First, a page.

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I need to plot a bar chart showing counts and a line chart showing rate all in one chart, I can do both of them separately, but when I put them together, I scale of the first layer (i.e. the geom_bar), is overlapped by the second layer (i.e. the geom_line), can I move the axis of the geom_line to the right?

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3 Answers 3

up vote 24 down vote accepted

<rant> Sometimes a client wants two y scales. Giving them the "flawed" speech is often pointless. But I do like the ggplot2 insistence on doing things the right way. I am sure that ggplot is in fact educating the average user about proper visualization techniques. </rant>

Maybe you can use faceting and scale free to compare the two data series? - e.g. look here: http://rwiki.sciviews.org/doku.php?id=tips:graphics-ggplot2:aligntwoplots

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This link was helpful. Thanks. –  2sb May 18 '12 at 18:33
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I concur with Andreas - sometimes (such as now, for me) a client wants two sets of data on the same plot, and does not want to hear me talk about Plotting Theory. I either have to convince them to not want that anymore (not always a battle I want to wage), or tell them "the plotting package I'm using doesn't support that." So I'm switching away from ggplot today for this particular project. =( –  Ken Williams May 31 '12 at 22:14
    
This answer (from the wiki link) is an excellent suggestion, except that both plots are simply labeled "y". One could just hide the y-axis label and use the facet names for the y-axis, but that seems like a sub-par solution. Any hints on how to get independent y-axes names for the top and bottom plots? –  cboettig Aug 31 '12 at 19:10
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The wiki link is not working anymore for some reason. The domain has either been removed or moved. Does someone know where? –  vagabond Jul 28 at 14:30

It's not possible in ggplot2 because I believe plots with separate y scales (not y-scales that are transformations of each other) are fundamentally flawed. Some problems:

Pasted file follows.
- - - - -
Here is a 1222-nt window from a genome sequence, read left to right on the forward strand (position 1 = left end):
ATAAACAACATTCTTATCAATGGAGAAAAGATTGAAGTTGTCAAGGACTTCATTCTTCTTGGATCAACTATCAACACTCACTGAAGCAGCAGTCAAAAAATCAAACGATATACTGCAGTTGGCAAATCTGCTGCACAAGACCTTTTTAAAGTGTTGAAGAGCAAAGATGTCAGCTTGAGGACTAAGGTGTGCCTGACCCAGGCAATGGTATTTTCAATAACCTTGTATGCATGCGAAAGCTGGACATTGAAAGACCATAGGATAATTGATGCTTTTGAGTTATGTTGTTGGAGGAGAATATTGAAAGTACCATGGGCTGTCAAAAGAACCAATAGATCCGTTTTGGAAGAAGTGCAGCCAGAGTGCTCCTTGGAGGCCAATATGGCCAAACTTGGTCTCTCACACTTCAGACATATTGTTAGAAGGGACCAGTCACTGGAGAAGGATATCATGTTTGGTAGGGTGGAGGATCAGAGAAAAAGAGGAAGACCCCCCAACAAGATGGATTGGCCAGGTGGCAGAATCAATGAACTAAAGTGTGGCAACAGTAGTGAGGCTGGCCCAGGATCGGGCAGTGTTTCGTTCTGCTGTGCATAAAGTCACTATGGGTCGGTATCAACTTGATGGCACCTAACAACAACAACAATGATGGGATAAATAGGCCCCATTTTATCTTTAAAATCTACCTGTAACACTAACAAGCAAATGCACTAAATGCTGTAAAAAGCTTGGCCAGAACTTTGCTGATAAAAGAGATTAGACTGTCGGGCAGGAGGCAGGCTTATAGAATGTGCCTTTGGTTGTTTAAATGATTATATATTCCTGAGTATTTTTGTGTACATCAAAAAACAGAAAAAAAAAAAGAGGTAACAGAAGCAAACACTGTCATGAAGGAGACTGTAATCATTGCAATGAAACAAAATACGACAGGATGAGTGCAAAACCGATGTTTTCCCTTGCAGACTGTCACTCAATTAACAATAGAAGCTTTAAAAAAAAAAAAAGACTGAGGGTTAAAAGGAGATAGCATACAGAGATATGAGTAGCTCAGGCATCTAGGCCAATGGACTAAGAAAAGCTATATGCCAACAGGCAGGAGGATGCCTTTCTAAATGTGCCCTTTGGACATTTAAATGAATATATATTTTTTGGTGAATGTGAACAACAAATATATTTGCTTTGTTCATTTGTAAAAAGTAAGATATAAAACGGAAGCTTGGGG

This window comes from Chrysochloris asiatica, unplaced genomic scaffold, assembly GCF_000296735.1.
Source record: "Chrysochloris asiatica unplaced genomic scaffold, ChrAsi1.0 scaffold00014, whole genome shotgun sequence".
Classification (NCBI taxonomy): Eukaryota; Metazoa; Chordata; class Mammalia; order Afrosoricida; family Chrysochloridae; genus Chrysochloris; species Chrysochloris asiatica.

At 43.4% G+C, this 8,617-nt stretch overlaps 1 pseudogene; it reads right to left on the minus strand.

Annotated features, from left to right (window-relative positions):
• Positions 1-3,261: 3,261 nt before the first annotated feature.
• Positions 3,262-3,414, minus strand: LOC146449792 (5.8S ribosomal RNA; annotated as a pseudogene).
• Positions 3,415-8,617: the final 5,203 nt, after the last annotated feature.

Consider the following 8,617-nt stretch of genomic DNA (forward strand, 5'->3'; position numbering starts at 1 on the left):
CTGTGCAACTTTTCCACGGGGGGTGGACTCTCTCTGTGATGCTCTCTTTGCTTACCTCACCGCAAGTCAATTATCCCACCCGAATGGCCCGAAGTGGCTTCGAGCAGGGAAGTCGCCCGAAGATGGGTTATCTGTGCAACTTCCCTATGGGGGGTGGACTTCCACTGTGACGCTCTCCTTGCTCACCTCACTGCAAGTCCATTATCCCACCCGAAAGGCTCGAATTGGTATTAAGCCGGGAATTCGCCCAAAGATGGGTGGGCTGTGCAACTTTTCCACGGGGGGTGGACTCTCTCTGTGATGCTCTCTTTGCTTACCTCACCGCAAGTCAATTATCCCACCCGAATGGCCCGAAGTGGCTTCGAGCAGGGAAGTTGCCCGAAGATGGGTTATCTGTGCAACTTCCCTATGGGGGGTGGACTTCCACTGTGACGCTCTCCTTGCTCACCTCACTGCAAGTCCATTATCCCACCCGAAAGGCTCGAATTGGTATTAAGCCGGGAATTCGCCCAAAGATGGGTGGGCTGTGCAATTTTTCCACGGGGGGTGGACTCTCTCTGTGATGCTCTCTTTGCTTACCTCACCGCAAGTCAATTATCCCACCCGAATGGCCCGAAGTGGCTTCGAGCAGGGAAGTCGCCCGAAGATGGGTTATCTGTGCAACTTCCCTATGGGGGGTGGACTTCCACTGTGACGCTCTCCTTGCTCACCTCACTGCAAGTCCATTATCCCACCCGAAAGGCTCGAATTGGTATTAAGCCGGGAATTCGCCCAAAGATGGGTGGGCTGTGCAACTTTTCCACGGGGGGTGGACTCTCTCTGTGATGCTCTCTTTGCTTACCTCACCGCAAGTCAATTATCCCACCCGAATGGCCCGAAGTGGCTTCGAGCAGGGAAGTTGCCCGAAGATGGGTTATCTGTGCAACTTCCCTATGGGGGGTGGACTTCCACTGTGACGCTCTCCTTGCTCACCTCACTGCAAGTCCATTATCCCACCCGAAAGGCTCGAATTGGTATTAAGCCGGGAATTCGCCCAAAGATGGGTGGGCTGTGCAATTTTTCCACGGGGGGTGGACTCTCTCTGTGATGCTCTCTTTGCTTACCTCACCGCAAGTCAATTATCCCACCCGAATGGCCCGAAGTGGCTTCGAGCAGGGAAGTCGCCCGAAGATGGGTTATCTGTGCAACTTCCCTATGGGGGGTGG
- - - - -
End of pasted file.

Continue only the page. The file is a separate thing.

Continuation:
• The are not invertible: given a point on the plot space, you can not uniquely map it back to a point in the data space.

  • They are relatively hard to read correctly compared to other options. See A Study on Dual-Scale Data Charts by Petra Isenberg, Anastasia Bezerianos, Pierre Dragicevic, and Jean-Daniel Fekete for details.

  • They are easily manipulated to mislead: there is no unique way to specify the relative scales of the axes, leaving them open to manipulation. Two examples from the Junkcharts blog: one, two

  • They are arbitrary: why have only 2 scales, not 3, 4 or ten?

You also might want to read Stephen Few's lengthy discussion on the topic Dual-Scaled Axes in Graphs Are They Ever the Best Solution?.

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Would you mind elaborate Your opinion? Not beeing enlightened , I think its a rather compact way of plotting two independent variables. It is also a feature that seems to be asked for, and it's beein used widely. –  KarlP Aug 12 '10 at 20:37
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@hadley: Mostly I agree, but there is a genuine use for multiple y scales - the use of 2 different units for the same data, e.g., Celsius and Fahrenheit scales on temperature time series. –  Richie Cotton Aug 25 '10 at 13:08
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Yes, which is why that particular case is on the to do list. –  hadley Aug 25 '10 at 21:16
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this answer isn't very helpful without any explanation of what you mean by "fundamentally flawed". If it is well documented then cite the documentation –  KennyPeanuts May 26 '11 at 17:17
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Frequently done for exchange rates too. –  Brandon Bertelsen Aug 8 '11 at 21:01

This is possible, but quite involved, as you have to manually re-scale your data. A good explanation is provided by this tutorial:

http://steffi.ca/thinkR/?p=91

Hadley provides a good example of simple plot alignment here:

https://github.com/hadley/ggplot2/wiki/Align-two-plots-on-a-page

Personally, I like this approach, which is simple and effective for comparing scientific time-series visually:

How to align multiple ggplot2 plots and add shadows over all of them

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